There are a number of special considerations for faculty when designing and teaching a community-engaged learning course. Prior to implementing engaged learning, faculty will have to establish an appropriate relationship with a community partner, communicate expectations, choose classroom activities that support the service, and develop assessment tools to evaluate student learning.
Below is a rough timeline of things to consider when planning your course. The precise timing depends on whether the course is new or has been offered before, how much time you have to prepare, departmental differences and individual preference. Although this timeline is not exhaustive or relevant to every course, it is a general guide for those teaching community-engaged courses.
- Determine the broad goals of your course
- Decide how community engagement will fit in the course (one assignment, entire course, etc.)
- Locate a community partner
- Screen potential students (if course is “by permission of instructor”)
- Articulate learning objectives for your course
- Identify appropriate classroom strategies to support the community-engaged learning, such as readings or lectures
- Choose appropriate reflection exercises
- Ensure the alignment of objectives, assessments and instructional strategies
- Write a tentative syllabus
- Develop appropriate forms for working with community partner (needs assessment, student evaluations, final evaluation, etc.)
- Meet with community partner to discuss issues of scale, scope, final product and any requirements (such as attendance at presentations)
- Coordinate schedule for semester with community partner
- Draft memorandum of understanding
- Work out transportation arrangements
- Formalize agreement with community partner
- Finalize plans with partner (deliverables, schedule, location of meetings, expectations for evaluation, etc.)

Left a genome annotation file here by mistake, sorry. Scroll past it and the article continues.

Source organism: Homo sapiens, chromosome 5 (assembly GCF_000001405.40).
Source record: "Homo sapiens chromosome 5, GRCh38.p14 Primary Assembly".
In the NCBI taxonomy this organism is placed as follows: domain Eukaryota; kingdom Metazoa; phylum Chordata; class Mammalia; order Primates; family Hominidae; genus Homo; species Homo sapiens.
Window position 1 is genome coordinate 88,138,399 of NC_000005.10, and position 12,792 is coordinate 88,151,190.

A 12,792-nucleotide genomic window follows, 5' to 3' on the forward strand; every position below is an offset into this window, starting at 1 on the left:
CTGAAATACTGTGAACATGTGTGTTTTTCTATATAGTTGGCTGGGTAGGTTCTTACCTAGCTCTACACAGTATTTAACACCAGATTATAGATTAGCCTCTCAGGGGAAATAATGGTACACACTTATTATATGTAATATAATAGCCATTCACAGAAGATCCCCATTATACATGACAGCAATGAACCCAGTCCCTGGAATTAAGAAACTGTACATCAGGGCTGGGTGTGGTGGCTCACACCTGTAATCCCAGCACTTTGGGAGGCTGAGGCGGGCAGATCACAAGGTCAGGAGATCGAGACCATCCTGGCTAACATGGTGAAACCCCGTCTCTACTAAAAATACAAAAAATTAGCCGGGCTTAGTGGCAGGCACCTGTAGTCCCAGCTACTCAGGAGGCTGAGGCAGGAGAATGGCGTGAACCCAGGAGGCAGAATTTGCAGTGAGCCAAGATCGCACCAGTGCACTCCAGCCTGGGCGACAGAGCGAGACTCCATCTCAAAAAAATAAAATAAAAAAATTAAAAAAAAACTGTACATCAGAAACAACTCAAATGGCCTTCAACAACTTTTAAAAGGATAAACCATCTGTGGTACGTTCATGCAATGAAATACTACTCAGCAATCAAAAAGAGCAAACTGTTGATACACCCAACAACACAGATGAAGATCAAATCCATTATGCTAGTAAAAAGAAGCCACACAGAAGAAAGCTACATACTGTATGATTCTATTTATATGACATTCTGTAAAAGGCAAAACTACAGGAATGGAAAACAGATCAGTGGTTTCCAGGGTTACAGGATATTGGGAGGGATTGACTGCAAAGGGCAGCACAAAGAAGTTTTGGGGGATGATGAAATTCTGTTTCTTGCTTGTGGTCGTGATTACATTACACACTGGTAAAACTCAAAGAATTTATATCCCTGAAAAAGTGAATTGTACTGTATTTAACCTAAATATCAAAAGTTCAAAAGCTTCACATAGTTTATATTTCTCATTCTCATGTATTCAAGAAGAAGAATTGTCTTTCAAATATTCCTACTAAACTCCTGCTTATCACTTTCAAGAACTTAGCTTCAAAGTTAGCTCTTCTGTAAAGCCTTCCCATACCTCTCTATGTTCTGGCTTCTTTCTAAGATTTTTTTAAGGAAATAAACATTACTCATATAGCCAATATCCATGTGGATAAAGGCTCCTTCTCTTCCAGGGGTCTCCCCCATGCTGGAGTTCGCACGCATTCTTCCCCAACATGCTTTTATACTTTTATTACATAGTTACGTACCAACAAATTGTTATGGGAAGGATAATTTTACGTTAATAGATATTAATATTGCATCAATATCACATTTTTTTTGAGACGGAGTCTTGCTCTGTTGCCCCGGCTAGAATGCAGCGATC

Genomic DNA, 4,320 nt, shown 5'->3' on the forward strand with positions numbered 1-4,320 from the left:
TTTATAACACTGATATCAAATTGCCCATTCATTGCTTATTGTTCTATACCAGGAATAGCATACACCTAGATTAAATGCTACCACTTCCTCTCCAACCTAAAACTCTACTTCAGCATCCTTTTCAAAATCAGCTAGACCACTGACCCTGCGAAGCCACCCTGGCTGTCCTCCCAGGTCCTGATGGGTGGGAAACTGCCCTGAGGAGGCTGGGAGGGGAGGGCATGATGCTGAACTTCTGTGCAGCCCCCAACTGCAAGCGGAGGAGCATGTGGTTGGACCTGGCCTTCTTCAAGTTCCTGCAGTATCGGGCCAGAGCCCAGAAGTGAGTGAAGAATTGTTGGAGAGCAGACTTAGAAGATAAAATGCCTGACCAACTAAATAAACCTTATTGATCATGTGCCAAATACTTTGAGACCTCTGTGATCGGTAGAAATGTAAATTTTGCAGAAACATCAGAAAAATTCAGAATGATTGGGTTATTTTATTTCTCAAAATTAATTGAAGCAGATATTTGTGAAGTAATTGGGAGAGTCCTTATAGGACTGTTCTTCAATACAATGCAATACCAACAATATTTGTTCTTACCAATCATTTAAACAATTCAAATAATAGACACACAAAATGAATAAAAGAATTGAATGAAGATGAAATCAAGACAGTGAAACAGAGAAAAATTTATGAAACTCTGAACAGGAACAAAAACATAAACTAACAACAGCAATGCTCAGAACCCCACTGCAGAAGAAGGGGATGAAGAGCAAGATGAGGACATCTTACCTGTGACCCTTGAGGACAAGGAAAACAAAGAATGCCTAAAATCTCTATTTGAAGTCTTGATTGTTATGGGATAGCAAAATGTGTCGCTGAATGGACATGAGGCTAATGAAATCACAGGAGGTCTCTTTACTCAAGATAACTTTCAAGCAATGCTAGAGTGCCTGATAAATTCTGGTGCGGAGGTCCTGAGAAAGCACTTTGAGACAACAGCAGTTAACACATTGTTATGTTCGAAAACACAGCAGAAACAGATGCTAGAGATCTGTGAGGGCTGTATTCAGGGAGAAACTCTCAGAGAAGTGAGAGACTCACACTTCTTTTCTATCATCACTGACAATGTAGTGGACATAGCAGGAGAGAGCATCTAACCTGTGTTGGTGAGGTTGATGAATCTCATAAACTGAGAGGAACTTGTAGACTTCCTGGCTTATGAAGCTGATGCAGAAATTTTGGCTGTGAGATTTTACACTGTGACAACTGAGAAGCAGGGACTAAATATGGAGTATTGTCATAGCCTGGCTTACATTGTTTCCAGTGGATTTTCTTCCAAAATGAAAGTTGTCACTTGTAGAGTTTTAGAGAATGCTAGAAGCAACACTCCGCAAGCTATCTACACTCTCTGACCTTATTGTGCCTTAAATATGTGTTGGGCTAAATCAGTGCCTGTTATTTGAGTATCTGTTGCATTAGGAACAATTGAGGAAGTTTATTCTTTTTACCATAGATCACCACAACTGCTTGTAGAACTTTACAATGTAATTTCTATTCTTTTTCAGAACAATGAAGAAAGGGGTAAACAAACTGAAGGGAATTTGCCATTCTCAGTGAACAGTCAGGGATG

The following resources will also help you get started on designing a community-engaged course:
- Service Learning/Social Justice Curriculum Development Framework. Source: The Service Learning Institute, California State University, Monterey Bay.
- Eyler, J., Giles, Jr., D. E., Stenson, C. M., & Gray, C. J. (2001). At a glance: What we know about the effects of service learning on college students,
faculty, institutions, and communities, 1993-2000: Third Edition. Vanderbilt University.
- Bringle, R. G., & Hatcher, J. A. (1995). A service-learning curriculum for faculty. Michigan Journal for Community Service-Learning, 2, 112-122.
- Principles of Good Practice for Service-Learning Pedagogy
Excerpted from Howard, Jeffery, ed. (2001). Michigan Journal of Community Service Learning: Service-Learning Course Design Workbook, University of Michigan, OCSL, pp. 16-19.
- Amulya, Joy. (2004).Guide to Integrating Reflection into Field-Based Courses. Center for Reflective Community Practice, Department of Urban Studies and Planning, MIT. Inquiry-driven and critical analysis strategies from MIT for effectively facilitating student reflection in field-based courses.
- A list of service-learning syllabi for over 80 disciplines in higher education.